This has nothing to do with our business requirements. We can not change the way we do business due to the inability of software to face a situation.

Thanks for your analysis but has nothing (or little) to do with the problem I have already described. The problem is how can I use this code to a separate thread with a callback to vba that uses UI elements of MS Access Form without crash. I had just removed the details not to mislead someone.

I think that the only way is to make a COM component that is more robust when we have to deal with communication between different applications that maybe have been written in different technologies (like mine) but I don't know how to make a COM component.

Last edited by nonlinearly; 06-04-2019 at 03:25 AM.
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Old 06-04-2019, 05:28 AM   #21
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Re: DLL with callback problem

Quote:
I don't know how to make a COM component.
I have not seen anything on that topic either. Sorry I can't offer you anything useful.
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Old 06-04-2019, 09:04 AM   #22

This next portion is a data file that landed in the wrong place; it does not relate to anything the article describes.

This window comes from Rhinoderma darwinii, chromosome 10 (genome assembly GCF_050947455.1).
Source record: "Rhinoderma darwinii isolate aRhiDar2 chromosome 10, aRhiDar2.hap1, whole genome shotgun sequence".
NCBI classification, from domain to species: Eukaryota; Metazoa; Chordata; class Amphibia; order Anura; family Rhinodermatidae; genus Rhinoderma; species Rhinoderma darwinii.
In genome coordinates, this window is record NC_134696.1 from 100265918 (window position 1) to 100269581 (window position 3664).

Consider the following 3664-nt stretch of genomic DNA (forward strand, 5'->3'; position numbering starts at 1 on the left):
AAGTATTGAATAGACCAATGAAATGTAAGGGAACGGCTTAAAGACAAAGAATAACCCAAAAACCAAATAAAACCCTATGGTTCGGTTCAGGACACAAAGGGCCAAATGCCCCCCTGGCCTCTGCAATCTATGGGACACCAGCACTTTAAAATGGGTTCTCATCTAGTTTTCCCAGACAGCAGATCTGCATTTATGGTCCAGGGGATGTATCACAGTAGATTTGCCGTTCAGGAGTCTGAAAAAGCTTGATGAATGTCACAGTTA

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Re: DLL with callback problem

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Originally Posted by nonlinearly View Post
The problem is how can I use this code to a separate thread with a callback to vba that uses UI elements of MS Access Form without crash. I had just removed the details not to mislead someone.

(As mentioned before, my knowledge of C/C++ is limited to almost nothing.)
So, as it appears, there is no (simple) mechanism in C/C++ to invoke a method on another thread.



If I had to make things work the way you want them to be, I would ...
  • Create and open a hidden form in Access,
  • Pass the forms window handle into your C/C++ method,
  • Subclass the the form's window proc in the DLL code,
  • (maybe, instead of the previous 3 steps, just create a window in the DLL)
  • Start your worker threads,
  • If any worker thread wants to raise an event, it posts a message to the forms message queue,